Many of these aging farmers had never been to the capital before, and Tuol Sleng to them was just a terrifying word. They arrived at the museum at 8 a.m., a large group anxious at first to have their pictures taken on the neat lawns under the shade of the frangipanis. But soon the mood changed. Tuol Sleng is filled with hundreds of mug shots taken by the captors as the prisoners were being processed prior to being "smashed." There are men, women, children--wildly beautiful young girls, old men, defiant teenagers with bloodied faces, disillusioned Party members who seem incredulous, small boys with cherubic eyes. Each one has a number slung around their neck (there is a famous Vann Nath panting of these ghastly photographic sessions). And there are pictures of the killed, too, each one with his or her throat cut, their chests cut open. There is a girl who threw herself out of a window to commit suicide. And there are the pictures by Vann Nath at every turn, exhibited here as if to corroborate the evidence. The farmers were as shocked by Vann Nath's paintings as by the portraits of the dead - perhaps more so.

Then it happened. I was standing next to a series of photos of prisoners, one of which is quite well known: It shows a young woman sitting next to her baby, her eyes turned helplessly toward the camera. Most of the portraits are marked "unknown" and this was no exception. The woman next to me was also studying this photo with excruciating intensity, and finally she let out an ear-splitting howl of grief. Tears streamed down her face. She recognized the girl with the baby. The farmers gathered round and the U.N. officials came up quickly with their notebooks; it sometimes happened t-hat a visitor recognized a dead relative, and it had happened now. The girl in the picture - the number - had a name after all, and she was the woman beside Me's sister-in-law. She had had no idea what had happened to her all those years before. The girl's name was Ouk Sareth. In the photo, she was 29. The sister-in-law's name was Nob Chim. I spent a little time with Nob Chim. She was 50 now and said she remembered "every moment" of the Khmer Rouge nightmare. Her hands shook with rage; she felt dizzy and had to sit down. She remembered she had built dams and farmed rice for Pol Pot. Ouk's husband had worked in the Ministry of Forestry and as an official had been targeted by the Khmer Rouge. He had been dragged behind a car to begin with - a little warning torture, if you like. Later, he disappeared altogether.

Ouk was sent to Tuol Sleng, it seemed, never to return. Her baby was killed as well. It is only by listening to people like Nob that you finally begin to fathom how casually the state can kill. Duch had signed Ouk's death warrant; she had shared this small prison with Vann Nath, whose Pol Pot busts stood piled up in a corner of the same room. How intimate and suffocating these interconnections were. Yet the anonymity of the regime's cruelty is strangely connected to the anonymity of its prime instigator, the man born as Saloth Sar.

It is that same anonymity that Vann Nath - consciously or otherwise - has captured in his pictures. As Nob wept, I couldn't help looking over at the impassive, smiling faces of Pol Pot that Nath had created to save his life. They explained nothing. Or did they? Vann Nath's pictures of Pol Pot are the most unnerving of all because he has captured something about the man without even wanting to. Pol Pot was always shadowy and inscrutable. He was always a smiling face in a humdrum photograph, an elusive eminence grise who ruled from behind the scenes. (During his reign, Western analysts had only been able to ascertain that Saloth Sar was Pol Pot by examining photographs of one of his state trips to China.) Inside Cambodia, many didn't know him even at the height of his power, even as they were about to die at his hands.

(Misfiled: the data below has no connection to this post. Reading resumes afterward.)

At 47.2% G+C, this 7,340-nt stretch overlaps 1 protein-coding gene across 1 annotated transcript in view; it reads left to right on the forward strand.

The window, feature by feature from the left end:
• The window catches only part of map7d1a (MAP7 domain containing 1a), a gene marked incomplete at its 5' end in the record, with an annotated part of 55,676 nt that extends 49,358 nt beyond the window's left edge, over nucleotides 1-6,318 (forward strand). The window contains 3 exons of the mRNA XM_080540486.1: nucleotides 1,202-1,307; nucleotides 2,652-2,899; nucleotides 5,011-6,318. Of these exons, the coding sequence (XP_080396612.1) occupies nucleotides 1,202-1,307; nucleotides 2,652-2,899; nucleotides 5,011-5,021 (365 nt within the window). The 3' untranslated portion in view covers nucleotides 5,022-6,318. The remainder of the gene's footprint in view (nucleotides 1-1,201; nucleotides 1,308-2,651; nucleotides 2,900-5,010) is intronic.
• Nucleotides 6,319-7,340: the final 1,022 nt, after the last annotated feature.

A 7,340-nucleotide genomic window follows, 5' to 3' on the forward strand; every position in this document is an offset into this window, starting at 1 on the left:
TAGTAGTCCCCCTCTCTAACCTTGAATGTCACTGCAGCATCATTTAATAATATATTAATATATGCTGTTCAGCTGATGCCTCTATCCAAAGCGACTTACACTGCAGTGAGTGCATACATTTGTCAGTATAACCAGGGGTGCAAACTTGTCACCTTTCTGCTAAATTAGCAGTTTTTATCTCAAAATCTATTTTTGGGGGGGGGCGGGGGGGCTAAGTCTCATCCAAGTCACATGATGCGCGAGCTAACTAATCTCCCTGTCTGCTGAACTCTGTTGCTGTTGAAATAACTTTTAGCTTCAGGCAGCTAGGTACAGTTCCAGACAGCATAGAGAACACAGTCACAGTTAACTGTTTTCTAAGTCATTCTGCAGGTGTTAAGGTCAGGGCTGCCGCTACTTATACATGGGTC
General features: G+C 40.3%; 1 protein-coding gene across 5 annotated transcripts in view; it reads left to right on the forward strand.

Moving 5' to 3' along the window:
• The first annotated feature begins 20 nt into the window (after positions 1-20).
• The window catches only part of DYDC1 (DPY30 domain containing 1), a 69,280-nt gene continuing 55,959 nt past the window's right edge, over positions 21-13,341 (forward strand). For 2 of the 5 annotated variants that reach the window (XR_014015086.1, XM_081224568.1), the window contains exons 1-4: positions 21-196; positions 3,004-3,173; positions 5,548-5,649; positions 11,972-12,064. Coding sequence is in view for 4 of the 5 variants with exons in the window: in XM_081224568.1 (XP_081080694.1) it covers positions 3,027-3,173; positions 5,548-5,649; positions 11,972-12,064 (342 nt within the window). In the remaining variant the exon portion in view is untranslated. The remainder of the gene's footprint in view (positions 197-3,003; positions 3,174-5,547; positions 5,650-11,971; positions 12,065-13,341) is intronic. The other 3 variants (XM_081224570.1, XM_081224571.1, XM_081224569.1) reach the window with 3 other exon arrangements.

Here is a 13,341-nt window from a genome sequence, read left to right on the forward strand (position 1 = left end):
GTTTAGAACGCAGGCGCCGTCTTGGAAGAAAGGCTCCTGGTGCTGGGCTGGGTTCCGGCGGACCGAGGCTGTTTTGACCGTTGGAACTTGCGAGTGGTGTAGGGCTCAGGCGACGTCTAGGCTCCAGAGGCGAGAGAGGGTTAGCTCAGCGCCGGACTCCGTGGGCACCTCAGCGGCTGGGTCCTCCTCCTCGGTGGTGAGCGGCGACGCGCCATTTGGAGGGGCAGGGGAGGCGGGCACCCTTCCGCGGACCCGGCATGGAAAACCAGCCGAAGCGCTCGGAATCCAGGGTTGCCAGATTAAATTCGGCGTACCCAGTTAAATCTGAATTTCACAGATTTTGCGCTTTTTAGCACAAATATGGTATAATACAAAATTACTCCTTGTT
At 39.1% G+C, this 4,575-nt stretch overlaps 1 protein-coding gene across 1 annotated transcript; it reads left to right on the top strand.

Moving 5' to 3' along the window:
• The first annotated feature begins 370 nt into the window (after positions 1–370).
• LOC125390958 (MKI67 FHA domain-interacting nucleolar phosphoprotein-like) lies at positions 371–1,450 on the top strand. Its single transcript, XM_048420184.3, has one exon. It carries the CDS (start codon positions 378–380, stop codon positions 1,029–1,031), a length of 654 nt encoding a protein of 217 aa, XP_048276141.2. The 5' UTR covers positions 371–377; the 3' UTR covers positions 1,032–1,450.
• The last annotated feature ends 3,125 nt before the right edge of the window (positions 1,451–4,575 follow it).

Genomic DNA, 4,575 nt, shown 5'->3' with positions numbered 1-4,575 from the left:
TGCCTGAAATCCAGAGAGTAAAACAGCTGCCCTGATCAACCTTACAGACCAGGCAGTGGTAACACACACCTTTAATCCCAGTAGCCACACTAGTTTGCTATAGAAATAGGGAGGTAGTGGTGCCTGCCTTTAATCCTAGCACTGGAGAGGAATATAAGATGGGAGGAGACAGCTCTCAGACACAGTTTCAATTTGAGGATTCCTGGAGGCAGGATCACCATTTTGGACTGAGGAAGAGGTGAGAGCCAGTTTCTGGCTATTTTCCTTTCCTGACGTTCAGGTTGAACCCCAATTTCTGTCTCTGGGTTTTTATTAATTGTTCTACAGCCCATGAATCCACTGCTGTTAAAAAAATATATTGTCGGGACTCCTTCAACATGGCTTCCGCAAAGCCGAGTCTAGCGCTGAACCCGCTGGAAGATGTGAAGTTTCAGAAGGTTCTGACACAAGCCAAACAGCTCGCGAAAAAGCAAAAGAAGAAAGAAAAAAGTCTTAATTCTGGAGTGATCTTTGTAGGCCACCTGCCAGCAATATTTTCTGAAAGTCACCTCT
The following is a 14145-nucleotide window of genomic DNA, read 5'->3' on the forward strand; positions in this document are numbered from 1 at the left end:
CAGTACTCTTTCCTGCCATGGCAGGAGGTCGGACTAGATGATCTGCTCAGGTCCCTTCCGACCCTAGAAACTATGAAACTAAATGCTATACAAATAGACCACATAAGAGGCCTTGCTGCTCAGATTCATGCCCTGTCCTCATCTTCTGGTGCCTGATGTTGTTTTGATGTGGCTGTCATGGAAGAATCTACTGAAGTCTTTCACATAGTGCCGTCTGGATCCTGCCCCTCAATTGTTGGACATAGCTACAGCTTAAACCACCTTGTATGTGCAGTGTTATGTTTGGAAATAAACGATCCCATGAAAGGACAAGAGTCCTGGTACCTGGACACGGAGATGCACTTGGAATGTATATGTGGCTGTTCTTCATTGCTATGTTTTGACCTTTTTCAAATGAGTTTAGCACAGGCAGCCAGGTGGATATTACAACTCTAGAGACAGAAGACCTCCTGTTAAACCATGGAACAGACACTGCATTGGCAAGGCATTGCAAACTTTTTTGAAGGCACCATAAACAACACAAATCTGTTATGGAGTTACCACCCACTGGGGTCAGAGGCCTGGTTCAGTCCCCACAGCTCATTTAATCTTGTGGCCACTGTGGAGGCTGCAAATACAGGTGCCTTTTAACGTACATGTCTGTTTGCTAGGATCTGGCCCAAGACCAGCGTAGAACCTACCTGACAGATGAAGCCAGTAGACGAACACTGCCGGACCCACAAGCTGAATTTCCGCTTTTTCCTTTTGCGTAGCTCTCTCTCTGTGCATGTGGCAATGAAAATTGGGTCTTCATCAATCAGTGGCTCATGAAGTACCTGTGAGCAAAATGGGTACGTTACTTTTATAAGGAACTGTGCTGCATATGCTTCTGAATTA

When Duch asked Vann Nath to put a name to a picture of Pol Pot, the confused artist said "Noun Chea." The director was highly amused, for Comrade Number One often "disappeared." He was always the puppet-master, the hidden engineer of human souls. And in Tuol Sleng one cannot help asking the question: Who was he? In a remarkable 1997 video interview with the American journalist Nate Thyer, the deposed dictator admitted, "I am not a very talkative person. … I am not a special person." He meant it. He mentioned with a shy smile that the French author Jacques Vergès had known him for 30 years "as a polite, discreet young man" but nothing more than that. Saloth was nothing if not stunningly ordinary. "Am I a violent person?" he liked to ask. How secretive the torturers always are, screened by legalisms and pseudonyms and euphemisms, their operations always carried out behind walls and closed doors - from where images can rarely travel. "If I had not painted water-boarding," Vann Nath told me one night, "people would probably not believe it had happened at all." He paused, "Let alone sawing people in half."

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It makes sense

I've some news hot off the press for you: the first-ever Phnom Penh screening of Tim Pek's feature-film directorial debut, The Red Sense, will take place on Friday 24th April at 7pm at Meta House, next to Wat Botum. After receiving a Cambofest award when it got its first Cambodian screening in Siem Reap in December, Pek's made-in-Australia film about revenge and forgiveness when a women discovers the identity of the Khmer Rouge cadre who killed her father, will be very timely considering the ongoing Khmer Rouge Tribunal that begins again today in Phnom Penh. There were fears that the film's topic was too sensitive for some to be screened here, but it will now be shown afterall. You can find out more about the film here and I'll be bringing you additional news from The Red Sense camp closer to the screening date.